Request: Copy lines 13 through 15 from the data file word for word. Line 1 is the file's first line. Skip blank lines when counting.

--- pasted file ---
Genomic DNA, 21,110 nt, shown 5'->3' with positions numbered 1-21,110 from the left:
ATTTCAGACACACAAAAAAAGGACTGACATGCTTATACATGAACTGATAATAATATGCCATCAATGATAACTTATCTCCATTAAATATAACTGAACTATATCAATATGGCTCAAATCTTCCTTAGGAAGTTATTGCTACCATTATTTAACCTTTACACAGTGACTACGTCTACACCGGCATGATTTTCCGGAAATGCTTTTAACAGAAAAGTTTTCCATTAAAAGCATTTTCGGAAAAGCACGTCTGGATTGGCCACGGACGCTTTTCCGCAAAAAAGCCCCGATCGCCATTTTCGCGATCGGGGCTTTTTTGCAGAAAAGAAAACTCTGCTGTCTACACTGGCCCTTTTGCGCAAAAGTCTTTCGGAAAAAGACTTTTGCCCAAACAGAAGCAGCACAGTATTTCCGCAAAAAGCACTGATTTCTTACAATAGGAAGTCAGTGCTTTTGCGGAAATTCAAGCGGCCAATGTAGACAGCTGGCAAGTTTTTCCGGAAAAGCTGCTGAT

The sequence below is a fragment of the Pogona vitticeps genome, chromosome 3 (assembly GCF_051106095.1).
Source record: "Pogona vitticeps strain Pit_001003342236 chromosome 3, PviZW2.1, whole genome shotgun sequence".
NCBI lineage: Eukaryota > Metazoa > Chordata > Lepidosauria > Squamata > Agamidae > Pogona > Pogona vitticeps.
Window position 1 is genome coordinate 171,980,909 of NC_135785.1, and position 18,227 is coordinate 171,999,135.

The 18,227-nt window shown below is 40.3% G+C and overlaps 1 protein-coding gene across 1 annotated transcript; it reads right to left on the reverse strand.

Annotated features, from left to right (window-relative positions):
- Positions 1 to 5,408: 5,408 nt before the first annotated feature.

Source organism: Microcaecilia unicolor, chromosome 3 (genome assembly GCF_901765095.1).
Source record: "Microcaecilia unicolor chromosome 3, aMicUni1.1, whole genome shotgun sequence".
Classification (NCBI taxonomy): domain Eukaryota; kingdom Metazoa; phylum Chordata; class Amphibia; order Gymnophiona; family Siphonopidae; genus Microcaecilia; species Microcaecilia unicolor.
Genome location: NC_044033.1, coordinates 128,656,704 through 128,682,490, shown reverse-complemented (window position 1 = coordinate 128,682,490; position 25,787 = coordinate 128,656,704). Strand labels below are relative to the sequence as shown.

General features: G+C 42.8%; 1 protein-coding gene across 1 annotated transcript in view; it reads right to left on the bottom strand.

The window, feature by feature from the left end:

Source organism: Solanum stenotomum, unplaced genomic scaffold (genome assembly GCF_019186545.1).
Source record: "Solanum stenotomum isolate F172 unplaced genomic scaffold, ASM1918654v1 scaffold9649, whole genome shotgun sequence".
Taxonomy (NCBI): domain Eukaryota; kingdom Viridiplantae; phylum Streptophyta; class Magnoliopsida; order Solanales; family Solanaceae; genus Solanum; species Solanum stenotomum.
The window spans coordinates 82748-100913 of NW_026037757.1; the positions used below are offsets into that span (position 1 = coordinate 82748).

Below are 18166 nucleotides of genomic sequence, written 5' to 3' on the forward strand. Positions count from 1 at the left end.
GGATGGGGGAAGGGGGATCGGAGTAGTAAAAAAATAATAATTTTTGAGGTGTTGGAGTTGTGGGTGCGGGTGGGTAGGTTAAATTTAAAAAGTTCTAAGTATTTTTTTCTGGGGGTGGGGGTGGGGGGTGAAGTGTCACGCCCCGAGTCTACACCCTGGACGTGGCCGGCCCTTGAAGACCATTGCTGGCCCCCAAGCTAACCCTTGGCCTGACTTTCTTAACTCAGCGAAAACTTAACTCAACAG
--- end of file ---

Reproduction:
Genome location: NC_044033.1, coordinates 128,656,704 through 128,682,490, shown reverse-complemented (window position 1 = coordinate 128,682,490; position 25,787 = coordinate 128,656,704). Strand labels below are relative to the sequence as shown.

General features: G+C 42.8%; 1 protein-coding gene across 1 annotated transcript in view; it reads right to left on the bottom strand.

The window, feature by feature from the left end: